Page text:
Alisha B. Wormsley: We Live
January 1–June 18, 2017
In Carpenter’s film, a race of aliens disguised as humans take over the planet. Using mass media and normalization tactics, the aliens manipulate, dominate, and police the human race. An underground resistance creates glasses that enable humans to see who the aliens are, ultimately leading to the destruction of their system of mind control. In We Live, Wormsley re-imagines this fictional story for our current political moment: “In this world the glasses are used to promote fear and control. The children can see beyond this—they can use other forms of connection and centered thinking to change course. Resistance grows through a change in perception. A shift is happening.” Wormsley believes that there is something innate in the human spirit that drives us to protect this planet and its inhabitants. See short documentary about We Live.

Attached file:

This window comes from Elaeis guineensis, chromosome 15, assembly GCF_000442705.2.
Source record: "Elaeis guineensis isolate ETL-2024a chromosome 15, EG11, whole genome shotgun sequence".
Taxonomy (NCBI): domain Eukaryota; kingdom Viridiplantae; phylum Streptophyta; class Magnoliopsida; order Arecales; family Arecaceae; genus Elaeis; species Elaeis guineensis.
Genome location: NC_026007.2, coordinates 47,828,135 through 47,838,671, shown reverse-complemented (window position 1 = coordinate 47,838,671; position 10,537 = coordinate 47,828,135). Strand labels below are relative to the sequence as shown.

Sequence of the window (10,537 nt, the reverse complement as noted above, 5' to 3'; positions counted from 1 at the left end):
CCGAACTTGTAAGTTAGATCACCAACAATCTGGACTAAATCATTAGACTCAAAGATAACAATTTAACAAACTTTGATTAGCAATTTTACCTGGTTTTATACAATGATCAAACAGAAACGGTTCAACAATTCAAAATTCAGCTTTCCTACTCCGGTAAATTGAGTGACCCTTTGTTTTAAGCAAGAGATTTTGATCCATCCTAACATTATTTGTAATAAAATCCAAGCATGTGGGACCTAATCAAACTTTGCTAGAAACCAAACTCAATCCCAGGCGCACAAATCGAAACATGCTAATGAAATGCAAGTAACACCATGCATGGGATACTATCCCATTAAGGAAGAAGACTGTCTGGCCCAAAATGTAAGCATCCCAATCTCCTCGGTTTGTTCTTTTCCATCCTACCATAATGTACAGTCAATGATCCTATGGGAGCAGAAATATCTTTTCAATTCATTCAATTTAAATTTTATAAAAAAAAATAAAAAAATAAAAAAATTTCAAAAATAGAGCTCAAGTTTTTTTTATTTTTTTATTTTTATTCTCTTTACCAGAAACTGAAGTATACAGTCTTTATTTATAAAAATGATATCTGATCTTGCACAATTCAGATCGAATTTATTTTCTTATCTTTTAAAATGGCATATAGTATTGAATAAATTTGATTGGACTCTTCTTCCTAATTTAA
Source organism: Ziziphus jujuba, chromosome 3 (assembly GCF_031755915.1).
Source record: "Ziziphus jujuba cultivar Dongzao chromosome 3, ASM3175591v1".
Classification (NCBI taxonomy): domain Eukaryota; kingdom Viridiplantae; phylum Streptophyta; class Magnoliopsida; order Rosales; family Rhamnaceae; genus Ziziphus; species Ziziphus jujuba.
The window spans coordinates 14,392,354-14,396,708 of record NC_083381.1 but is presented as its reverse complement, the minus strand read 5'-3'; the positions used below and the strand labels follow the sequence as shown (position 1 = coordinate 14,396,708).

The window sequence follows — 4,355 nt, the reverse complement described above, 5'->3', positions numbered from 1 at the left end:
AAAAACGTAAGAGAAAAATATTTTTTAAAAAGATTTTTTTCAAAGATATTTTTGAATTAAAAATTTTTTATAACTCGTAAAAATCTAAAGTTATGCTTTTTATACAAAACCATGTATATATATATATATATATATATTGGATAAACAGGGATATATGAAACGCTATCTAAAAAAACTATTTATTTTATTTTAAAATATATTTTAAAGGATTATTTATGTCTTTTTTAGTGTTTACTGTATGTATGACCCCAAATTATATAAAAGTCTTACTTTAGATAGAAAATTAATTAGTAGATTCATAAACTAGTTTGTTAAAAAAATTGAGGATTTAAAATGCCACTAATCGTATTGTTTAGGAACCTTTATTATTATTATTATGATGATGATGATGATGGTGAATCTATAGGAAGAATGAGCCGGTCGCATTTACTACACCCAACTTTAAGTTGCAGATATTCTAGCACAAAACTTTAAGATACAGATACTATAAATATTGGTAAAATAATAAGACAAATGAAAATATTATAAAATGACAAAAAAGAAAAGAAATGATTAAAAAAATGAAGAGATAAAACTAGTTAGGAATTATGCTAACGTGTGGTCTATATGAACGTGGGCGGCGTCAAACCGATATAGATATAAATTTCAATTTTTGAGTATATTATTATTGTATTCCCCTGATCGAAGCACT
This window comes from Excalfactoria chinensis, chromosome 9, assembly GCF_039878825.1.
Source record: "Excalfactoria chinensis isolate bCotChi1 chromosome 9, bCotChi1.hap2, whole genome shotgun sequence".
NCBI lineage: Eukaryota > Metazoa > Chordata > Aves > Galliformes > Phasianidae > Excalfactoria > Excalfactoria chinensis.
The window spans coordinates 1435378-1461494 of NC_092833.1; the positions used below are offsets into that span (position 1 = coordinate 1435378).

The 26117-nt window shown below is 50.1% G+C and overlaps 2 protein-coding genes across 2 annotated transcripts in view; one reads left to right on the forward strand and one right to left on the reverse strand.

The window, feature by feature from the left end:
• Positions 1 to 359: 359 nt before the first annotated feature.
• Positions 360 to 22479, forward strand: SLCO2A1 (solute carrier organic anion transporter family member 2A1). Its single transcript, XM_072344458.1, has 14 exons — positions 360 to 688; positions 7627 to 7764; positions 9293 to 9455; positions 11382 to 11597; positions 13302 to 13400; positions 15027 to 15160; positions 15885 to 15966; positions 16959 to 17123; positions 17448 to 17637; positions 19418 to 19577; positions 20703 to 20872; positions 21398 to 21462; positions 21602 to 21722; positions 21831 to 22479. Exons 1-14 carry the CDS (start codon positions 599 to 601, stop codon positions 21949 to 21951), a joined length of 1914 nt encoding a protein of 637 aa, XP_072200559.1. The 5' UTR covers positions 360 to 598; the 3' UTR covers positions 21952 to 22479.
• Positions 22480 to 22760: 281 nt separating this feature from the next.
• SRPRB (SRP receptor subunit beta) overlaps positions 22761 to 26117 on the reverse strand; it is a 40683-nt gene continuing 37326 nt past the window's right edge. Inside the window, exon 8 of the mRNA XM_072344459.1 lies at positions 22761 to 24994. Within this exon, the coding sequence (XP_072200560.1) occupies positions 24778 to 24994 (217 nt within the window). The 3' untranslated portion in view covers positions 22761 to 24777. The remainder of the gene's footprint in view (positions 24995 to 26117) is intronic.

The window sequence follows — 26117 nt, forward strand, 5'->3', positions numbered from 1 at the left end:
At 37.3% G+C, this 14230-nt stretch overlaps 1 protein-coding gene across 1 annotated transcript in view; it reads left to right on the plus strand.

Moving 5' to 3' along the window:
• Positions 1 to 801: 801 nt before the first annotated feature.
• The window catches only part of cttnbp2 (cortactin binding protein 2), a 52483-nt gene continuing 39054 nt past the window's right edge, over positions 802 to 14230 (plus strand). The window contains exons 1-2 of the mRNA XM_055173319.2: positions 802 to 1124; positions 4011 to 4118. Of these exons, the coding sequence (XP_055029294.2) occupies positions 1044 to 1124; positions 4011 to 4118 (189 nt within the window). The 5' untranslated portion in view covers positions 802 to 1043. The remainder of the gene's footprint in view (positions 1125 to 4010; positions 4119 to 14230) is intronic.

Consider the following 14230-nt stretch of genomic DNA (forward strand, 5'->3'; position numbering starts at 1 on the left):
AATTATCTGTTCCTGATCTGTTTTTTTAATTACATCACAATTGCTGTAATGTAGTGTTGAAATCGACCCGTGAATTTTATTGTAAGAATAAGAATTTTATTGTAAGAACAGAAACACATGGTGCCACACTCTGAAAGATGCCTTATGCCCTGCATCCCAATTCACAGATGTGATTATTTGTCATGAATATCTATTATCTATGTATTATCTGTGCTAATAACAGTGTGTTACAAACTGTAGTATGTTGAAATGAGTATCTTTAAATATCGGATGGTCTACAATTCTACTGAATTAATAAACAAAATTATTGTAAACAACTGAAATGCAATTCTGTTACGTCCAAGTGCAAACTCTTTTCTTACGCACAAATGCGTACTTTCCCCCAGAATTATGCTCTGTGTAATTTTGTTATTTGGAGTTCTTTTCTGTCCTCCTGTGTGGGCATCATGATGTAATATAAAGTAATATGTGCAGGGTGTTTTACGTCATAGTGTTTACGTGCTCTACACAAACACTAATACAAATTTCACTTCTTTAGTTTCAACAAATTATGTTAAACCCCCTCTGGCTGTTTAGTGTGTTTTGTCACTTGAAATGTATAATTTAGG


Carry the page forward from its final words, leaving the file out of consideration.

is a collaboration between The Warhol, BOOM Concepts (a creative hub for artists to incubate ideas), and the North Side printmaking studio Artists Image Resource (AIR). Activist Print is inspired by the history of artists using silkscreen and print-based media to raise awareness of contemporary issues and inspire change.
The series started in 2016 with three Pittsburgh artists, Bekezela Mguni, Paradise Gray, and Alisha B. Wormsley, invited to create socially and politically inspired print work to be exhibited on the windows of the Rosa Villa, a building across the street from The Warhol. The museum was given the Rosa Villa property and has used the facade of the building for public artworks while working on a plan to rehabilitate the site. Project leader and artist D.S. Kinsel launched the project with the installation What They Say, What They Said on the Rosa Villa facade.